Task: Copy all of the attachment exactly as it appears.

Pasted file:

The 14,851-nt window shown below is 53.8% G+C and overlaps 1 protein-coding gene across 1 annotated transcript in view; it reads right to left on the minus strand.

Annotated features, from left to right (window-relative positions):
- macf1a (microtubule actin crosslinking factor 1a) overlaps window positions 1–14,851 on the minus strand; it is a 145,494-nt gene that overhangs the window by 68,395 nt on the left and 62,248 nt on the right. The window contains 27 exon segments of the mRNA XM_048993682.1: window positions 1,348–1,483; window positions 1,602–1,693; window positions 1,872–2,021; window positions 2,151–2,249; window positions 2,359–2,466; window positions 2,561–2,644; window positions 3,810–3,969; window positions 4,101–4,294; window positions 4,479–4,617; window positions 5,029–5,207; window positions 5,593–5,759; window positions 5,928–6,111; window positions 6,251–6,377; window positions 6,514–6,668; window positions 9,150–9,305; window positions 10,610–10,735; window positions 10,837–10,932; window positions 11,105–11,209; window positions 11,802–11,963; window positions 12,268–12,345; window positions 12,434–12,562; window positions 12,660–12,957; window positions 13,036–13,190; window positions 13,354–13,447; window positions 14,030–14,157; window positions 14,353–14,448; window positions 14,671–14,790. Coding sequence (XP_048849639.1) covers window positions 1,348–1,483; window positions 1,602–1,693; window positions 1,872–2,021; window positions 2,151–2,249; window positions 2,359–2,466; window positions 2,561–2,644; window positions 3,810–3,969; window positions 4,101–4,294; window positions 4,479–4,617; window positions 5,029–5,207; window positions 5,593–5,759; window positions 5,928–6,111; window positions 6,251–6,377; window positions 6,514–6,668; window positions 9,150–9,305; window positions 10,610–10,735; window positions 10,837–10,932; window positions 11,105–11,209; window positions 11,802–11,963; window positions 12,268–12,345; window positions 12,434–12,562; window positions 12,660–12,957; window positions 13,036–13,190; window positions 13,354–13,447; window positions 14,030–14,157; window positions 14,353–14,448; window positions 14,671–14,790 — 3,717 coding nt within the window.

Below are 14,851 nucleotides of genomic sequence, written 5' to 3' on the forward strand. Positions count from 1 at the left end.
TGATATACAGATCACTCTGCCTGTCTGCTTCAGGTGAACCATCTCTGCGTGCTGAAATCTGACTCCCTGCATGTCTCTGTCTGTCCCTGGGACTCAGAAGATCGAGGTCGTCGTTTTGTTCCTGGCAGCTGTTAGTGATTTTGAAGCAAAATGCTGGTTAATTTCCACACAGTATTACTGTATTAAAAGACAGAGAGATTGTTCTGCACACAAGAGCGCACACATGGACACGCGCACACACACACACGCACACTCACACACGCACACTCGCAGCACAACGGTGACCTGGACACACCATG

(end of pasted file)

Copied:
The 14,851-nt window shown below is 53.8% G+C and overlaps 1 protein-coding gene across 1 annotated transcript in view; it reads right to left on the minus strand.

Annotated features, from left to right (window-relative positions):
- macf1a (microtubule actin crosslinking factor 1a) overlaps window positions 1–14,851 on the minus strand; it is a 145,494-nt gene that overhangs the window by 68,395 nt on the left and 62,248 nt on the right. The window contains 27 exon segments of the mRNA XM_048993682.1: window positions 1,348–1,483; window positions 1,602–1,693; window positions 1,872–2,021; window positions 2,151–2,249; window positions 2,359–2,466; window positions 2,561–2,644; window positions 3,810–3,969; window positions 4,101–4,294; window positions 4,479–4,617; window positions 5,029–5,207; window positions 5,593–5,759; window positions 5,928–6,111; window positions 6,251–6,377; window positions 6,514–6,668; window positions 9,150–9,305; window positions 10,610–10,735; window positions 10,837–10,932; window positions 11,105–11,209; window positions 11,802–11,963; window positions 12,268–12,345; window positions 12,434–12,562; window positions 12,660–12,957; window positions 13,036–13,190; window positions 13,354–13,447; window positions 14,030–14,157; window positions 14,353–14,448; window positions 14,671–14,790. Coding sequence (XP_048849639.1) covers window positions 1,348–1,483; window positions 1,602–1,693; window positions 1,872–2,021; window positions 2,151–2,249; window positions 2,359–2,466; window positions 2,561–2,644; window positions 3,810–3,969; window positions 4,101–4,294; window positions 4,479–4,617; window positions 5,029–5,207; window positions 5,593–5,759; window positions 5,928–6,111; window positions 6,251–6,377; window positions 6,514–6,668; window positions 9,150–9,305; window positions 10,610–10,735; window positions 10,837–10,932; window positions 11,105–11,209; window positions 11,802–11,963; window positions 12,268–12,345; window positions 12,434–12,562; window positions 12,660–12,957; window positions 13,036–13,190; window positions 13,354–13,447; window positions 14,030–14,157; window positions 14,353–14,448; window positions 14,671–14,790 — 3,717 coding nt within the window.

Below are 14,851 nucleotides of genomic sequence, written 5' to 3' on the forward strand. Positions count from 1 at the left end.
TGATATACAGATCACTCTGCCTGTCTGCTTCAGGTGAACCATCTCTGCGTGCTGAAATCTGACTCCCTGCATGTCTCTGTCTGTCCCTGGGACTCAGAAGATCGAGGTCGTCGTTTTGTTCCTGGCAGCTGTTAGTGATTTTGAAGCAAAATGCTGGTTAATTTCCACACAGTATTACTGTATTAAAAGACAGAGAGATTGTTCTGCACACAAGAGCGCACACATGGACACGCGCACACACACACACGCACACTCACACACGCACACTCGCAGCACAACGGTGACCTGGACACACCATG